You wouldn’t trust a music critic who’s buddies with the band, nor should you trust a tech reporter who hoots and hollers whenever Tim Cook takes the stage. And you definitely, absolutely should be suspicious of a political reporter who sits down with President Donald Trump and looks as if he’s meeting his favorite baseball player.

Axios and HBO gave viewers the first look at a new television show by teaming up with the White House to unveil a new entry in its xenophobic domestic policy lineup.

Along these lines, Tuesday morning held a sort of public relations convergence of interests that typifies the worst of political reporting: Axios and HBO gave viewers the first look at a new television show by teaming up with the White House to unveil a new entry in its xenophobic domestic policy lineup.

This sort of journalism is among the most obsequious — perhaps tied with tech coverage, at times — but the new video clip debuted today by Axios may be the ne plus ultra of media toadying. Axios has become a political media sensation in a very short amount of time, excelling at both cranking out access-based White House scoops and servility, like some sort of 1600 Pennsylvania Avenue-based Roomba.

Today’s video interview snippet, plucked from the upcoming Axios show on HBO, put the website’s bright star Jonathan Swan in a chair across from Trump. Prompted by Swan, Trump announced an innovative plan to bar nonwhite infants from attaining U.S. citizenship. It was, in Swan’s words, an “exciting” moment to behold:

“Excited to share” is usually how one begins a sentence about a pregnancy or a promotion, not the revelation of a plot to deny citizenship to newborns. The families affected by this attempt to subvert the 14th Amendment might have other words for the announcement, but not Swan, who took the news (and his ability to report it first) as a big, shiny win — merely another dose of stellar exclusive digital content to be consumed, a brilliant bit of multimedia cross-promotion.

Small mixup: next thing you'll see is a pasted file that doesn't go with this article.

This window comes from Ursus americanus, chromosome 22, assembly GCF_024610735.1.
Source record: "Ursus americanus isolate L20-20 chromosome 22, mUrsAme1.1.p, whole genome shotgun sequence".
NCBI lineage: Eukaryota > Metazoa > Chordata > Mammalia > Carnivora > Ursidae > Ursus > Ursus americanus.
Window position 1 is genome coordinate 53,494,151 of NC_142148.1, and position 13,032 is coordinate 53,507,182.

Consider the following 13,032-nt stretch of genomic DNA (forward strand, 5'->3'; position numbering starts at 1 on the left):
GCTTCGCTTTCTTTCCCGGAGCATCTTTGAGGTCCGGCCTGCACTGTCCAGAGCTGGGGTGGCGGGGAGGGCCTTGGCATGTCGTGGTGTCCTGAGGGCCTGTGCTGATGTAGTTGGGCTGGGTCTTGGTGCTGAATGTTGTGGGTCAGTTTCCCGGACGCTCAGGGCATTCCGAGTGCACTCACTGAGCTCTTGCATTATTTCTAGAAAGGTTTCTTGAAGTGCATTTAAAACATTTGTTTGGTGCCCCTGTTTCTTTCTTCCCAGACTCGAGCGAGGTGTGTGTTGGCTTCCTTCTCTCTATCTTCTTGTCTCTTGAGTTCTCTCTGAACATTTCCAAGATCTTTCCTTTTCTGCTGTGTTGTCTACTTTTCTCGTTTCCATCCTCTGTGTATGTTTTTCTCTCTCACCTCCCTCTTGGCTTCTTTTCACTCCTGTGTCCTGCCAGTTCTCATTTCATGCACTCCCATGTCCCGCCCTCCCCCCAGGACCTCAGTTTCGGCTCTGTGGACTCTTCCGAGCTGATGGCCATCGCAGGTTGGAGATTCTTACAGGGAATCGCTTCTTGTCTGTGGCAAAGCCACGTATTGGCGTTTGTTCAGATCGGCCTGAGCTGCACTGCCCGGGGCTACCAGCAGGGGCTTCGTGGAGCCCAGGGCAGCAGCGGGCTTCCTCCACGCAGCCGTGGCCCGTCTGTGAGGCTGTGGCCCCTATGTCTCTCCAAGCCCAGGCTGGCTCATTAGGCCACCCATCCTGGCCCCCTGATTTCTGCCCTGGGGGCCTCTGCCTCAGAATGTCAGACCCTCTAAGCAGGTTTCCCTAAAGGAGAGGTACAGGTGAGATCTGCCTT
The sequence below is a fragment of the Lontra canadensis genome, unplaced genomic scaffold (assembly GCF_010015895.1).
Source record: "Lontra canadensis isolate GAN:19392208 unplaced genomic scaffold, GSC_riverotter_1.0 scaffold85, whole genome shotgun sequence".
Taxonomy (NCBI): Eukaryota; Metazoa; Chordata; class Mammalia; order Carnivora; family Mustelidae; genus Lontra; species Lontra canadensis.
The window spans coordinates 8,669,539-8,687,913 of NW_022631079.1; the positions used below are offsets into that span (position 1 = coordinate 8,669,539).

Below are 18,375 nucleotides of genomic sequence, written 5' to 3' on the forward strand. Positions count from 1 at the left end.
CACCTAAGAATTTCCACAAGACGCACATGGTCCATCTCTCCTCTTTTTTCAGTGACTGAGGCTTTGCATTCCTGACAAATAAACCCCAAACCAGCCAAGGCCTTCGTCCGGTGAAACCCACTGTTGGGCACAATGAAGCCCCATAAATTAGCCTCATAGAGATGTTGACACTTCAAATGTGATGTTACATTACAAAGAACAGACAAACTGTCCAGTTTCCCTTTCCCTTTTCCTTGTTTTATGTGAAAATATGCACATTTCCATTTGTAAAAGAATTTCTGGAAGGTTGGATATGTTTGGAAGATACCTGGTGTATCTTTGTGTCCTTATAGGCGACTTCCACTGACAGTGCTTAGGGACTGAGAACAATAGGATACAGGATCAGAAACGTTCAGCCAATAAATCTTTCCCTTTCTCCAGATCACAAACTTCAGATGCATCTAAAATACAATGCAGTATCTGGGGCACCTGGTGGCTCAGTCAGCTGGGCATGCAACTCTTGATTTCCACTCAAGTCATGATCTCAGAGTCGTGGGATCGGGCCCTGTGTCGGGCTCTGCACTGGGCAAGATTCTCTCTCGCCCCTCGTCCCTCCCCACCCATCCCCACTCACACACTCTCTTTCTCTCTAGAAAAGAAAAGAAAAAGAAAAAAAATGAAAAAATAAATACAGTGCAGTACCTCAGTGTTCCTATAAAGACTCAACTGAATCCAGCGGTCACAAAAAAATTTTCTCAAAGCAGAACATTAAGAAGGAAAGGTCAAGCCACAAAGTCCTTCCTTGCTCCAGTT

The video itself, however, is somehow even worse than the tweet. We see firsthand just how pumped up Swan is to discuss Trump’s long-term ethnic exclusion strategies with the big man himself. At one point, Swan cajoles him into explaining just how Trump might actually execute this unilateral change to the Constitution, prompting Trump to speculate that he might use an executive order. “Exactly!” exclaims Swan, so amped up that he is literally unable to stay in his seat. Palpably thrilled, Swan points an eager finger at the president. “Tell me more!” he says next, all too cheerily, as if he’s conducting a Q&A with The Avengers at Comic-Con — and not being given the opportunity to interrogate the president of the United States. Swan is literally grinning throughout: The feeling that a high-five is imminent is hard to shake off.

This is grotesque on the face of it. Politics — particularly the politics of the day — aren’t supposed to be fun, nor exciting, nor any other chipper keywords you might feed into Netflix on a rainy evening. American politics in our present day are anguishing, alienating, bitter, bleak, cynical, and hateful. To take this opportunity to challenge Trump on his immigration policies at this time — when, in just one example, there’s a very good argument to be made that these policies just led to the worst act of anti-Semitic carnage in American history — and not only squander it but enjoy it, that’s something worse than monstrous. “What a revolting display,” Splinter’s Libby Watson remarked. Watson also noted that “when the president says other countries don’t have birthright citizenship, which is a lie, Swan says nothing, and Axios’ story was only updated after publication to reflect that reality.” Revolting, indeed.

It’s not that this is just terrible journalism or that Swan should consider nurturing his gifts for public relations in another sphere. What we’re watching here is a perverse amalgam of news, social media, entertainment, and the White House. It is truly a cross-promotional tour de force, but one that leaves a sour taste, a worse example of a familiar genre: It is a new kind of product launch. We’re watching the residue left behind as media industry stability evaporates, when “scoops” at all costs is one of the few currencies left, where shame is a luxury. This is truly the Trump effect at its greatest strength: The president’s lack of shame has always been his biggest selling point for fans, and Axios, in its bid for its own fans, is cribbing not only his style, but his politics as well. Axios wholesale adopted the big right-wing unveil as an audience-building tool.

Perhaps it’s too much to ask that our colleagues in D.C. not count themselves among enthusiasts for this brand of far-right politics, but, please, at least feel ashamed enough to stay in your chair.